A case of mistaken identity lands Slevin into the middle of a war being plotted by two of the city's most rival crime bosses: The Rabbi and The Boss. Slevin is under constant surveillance by relentless Detective Brikowski as well as the infamous assassin Goodkat and finds himself having to hatch his own ingenious plot to get them before they get him.
A botched card game in London triggers four friends, thugs, weed-growers, hard gangsters, loan sharks and debt collectors to collide with each other in a series of unexpected events, all for the sake of weed, cash and two antique shotguns.
Jake Vig (Burns) is a consummate grifter about to pull his biggest con yet, one set to avenge his friend's murder. But his last scam backfired, leaving him indebted to a mob boss (Hoffman) and his enforcer.
In an airport waiting room, a man in a wheelchair tells a stranger a story about a fixed horse race in 1979 that resulted in a family's deaths. In Manhattan, two bookies and the son of a Mob boss die. A young man just out of the shower answers the door to a neighbor woman and explains that he's visiting, has had a bad week, including being mugged, and doesn't know where his pal, who lives there, is. The neighbor is chatty; she's a coroner. Two thugs arrive and, believing the visitor to be the guy who lives there, take him to see the boss with the dead son, who tells him to kill the son of his Mob rival. Mistaken identity? What connects the threads? Cops are watching. Written by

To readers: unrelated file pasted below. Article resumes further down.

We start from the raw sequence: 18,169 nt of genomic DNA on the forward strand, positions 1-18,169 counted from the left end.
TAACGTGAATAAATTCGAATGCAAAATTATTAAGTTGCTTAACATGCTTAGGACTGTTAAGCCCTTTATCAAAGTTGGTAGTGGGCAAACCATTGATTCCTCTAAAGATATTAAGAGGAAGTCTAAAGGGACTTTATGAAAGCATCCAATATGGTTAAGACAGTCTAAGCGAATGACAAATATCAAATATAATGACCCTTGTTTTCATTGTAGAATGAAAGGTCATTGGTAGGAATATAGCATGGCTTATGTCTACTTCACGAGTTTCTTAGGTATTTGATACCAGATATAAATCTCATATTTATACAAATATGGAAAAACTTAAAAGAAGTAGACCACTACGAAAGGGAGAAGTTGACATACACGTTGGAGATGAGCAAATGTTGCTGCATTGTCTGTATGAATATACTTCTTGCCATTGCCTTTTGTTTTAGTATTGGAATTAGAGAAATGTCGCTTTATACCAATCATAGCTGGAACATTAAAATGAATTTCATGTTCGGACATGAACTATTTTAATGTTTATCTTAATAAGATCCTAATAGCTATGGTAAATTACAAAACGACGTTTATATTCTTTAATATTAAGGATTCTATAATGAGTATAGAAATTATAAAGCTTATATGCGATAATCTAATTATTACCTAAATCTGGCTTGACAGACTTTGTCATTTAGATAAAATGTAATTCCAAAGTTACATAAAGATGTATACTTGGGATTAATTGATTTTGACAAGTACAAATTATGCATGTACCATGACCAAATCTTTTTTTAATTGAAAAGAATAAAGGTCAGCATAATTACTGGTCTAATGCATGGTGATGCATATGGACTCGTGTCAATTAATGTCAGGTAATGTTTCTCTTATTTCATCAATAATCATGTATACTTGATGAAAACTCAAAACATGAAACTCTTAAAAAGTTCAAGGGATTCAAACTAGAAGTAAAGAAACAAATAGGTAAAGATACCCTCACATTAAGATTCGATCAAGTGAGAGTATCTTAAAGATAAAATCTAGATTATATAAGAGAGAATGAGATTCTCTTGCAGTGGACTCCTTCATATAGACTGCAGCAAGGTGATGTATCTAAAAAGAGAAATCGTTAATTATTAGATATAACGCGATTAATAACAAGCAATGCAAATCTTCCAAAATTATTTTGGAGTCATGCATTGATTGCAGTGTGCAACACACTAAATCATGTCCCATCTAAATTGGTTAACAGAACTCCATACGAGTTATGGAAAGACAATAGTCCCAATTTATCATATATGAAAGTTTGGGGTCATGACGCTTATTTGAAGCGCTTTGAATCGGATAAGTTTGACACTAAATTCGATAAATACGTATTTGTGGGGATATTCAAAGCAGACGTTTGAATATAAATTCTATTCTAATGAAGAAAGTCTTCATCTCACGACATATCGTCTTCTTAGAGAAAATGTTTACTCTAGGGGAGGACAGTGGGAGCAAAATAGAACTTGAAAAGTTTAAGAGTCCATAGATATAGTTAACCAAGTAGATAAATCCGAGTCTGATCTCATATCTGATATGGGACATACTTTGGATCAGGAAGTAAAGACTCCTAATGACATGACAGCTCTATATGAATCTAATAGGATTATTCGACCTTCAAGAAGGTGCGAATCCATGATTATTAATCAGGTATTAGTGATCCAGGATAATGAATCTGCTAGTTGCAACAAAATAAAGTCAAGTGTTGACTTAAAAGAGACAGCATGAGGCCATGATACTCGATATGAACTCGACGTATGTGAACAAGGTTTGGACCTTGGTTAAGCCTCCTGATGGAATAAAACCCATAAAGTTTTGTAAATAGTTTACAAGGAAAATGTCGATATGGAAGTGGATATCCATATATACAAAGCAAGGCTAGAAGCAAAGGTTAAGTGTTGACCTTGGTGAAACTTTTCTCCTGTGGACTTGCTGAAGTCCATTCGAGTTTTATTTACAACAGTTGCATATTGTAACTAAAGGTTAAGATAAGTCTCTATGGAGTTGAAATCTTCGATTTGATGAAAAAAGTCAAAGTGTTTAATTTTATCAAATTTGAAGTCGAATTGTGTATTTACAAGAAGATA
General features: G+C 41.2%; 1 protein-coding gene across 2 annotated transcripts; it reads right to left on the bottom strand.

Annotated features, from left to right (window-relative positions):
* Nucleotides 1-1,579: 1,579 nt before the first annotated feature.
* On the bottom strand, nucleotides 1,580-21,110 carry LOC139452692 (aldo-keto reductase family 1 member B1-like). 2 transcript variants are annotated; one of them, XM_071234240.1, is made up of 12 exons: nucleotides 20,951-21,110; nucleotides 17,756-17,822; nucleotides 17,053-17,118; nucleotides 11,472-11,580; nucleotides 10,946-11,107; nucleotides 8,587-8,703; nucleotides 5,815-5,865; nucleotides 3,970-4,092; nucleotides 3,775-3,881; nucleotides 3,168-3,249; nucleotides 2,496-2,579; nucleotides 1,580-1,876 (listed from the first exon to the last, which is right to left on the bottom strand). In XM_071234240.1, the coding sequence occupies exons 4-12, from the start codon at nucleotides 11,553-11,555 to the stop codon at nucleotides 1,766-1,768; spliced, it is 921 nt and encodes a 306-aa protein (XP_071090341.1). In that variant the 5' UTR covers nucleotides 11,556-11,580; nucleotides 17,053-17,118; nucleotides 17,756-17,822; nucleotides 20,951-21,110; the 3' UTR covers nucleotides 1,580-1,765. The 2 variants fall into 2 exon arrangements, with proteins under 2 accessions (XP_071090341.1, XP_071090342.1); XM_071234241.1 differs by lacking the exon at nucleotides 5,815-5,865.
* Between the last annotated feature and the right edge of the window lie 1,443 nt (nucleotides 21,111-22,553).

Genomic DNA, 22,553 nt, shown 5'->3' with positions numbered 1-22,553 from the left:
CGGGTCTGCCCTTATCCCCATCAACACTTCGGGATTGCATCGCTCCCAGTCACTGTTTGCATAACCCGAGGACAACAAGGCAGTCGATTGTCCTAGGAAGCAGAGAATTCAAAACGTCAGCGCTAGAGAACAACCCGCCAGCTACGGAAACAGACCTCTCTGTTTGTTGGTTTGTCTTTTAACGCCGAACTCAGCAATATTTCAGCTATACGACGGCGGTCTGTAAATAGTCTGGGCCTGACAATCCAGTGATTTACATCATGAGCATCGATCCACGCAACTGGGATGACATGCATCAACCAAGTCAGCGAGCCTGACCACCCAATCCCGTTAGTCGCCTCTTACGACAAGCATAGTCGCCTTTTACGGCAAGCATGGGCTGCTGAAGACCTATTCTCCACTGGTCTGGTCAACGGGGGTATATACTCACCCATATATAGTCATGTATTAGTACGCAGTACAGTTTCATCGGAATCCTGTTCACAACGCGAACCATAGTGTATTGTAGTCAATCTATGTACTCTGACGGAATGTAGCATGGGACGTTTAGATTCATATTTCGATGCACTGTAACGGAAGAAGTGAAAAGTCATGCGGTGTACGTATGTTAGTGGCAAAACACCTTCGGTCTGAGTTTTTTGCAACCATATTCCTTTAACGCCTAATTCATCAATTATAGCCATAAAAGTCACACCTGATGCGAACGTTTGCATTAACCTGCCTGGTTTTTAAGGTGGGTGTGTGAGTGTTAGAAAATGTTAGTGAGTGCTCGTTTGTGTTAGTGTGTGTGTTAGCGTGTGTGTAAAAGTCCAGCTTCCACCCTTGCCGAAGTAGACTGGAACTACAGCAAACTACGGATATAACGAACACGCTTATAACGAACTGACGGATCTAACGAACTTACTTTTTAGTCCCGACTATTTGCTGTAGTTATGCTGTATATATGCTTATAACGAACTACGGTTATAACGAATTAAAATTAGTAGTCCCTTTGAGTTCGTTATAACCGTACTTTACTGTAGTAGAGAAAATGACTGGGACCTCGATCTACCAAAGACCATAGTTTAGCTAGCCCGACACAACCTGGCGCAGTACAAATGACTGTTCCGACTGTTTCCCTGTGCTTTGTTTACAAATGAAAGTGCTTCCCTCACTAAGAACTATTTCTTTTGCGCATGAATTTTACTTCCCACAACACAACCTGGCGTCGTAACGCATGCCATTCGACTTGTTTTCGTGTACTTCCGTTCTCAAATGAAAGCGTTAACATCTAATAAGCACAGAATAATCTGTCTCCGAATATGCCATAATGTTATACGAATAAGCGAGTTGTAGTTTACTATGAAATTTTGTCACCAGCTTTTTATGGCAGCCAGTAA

A welcome surprise, Slevin has appeared as if from nowhere.
Bruce Willis, Sir Ben Kingsley, Morgan Freeman, Lucy Liu, Stanley Tucci and Josh Hartnett fill a cast line up every bit as impressive as say, Sin City. Leaving behind the sour taste of Wicker Park, Scottish McGuigan follows the likes of his own Gangster Number 1 with this incredibly cool, at times funny thriller that has somehow sneaked into the cinemas without much of a fuss. Supporting cast includes a very welcome cameo from a Jackie Brown star and a bunch of UK actors imitating their US counterpart's accents to perfection. The pairing of Sir Ben and Freeman alone is worth the price of admission, but this is Hartnett(as Slevin)'s film and perhaps it should not be too surprising that he carries it off effectively. In fact, none of the cast really put a foot wrong and even Lucy Liu is pretty adorable (against type if you believe the all the press).
Despite a reasonably confusing series of opening events, Slevin is essentially a straight forward, neat black comedy of errors(mistaken identity for one). The dialogue is at times razor sharp and the action is well shot. The body count climbs steadily as the movie progresses at a cracking pace that never becomes dull. Slevin is thematically similar to a few other choice stories, but like Kiss Kiss Bang Bang - Slevin should be enjoyed more for the ride and the audience should try not to guess ahead of the plot and let it unfold naturally. There will still be some surprises appearing even for the most avid film fans but like so many thrillers Slevin could be ruined from word of mouth. If it weren't for the warm, familiar feel of similar films, this little gem would be rated higher. Unfairly dismissed by some as confusing, wrongly compared to the legendary Usual Suspects - it's a league apart from the mess that was Revolver and doesn't outstay a welcome.
Oh, and Willis gets to call someone a 'f*** head'. Great stuff.
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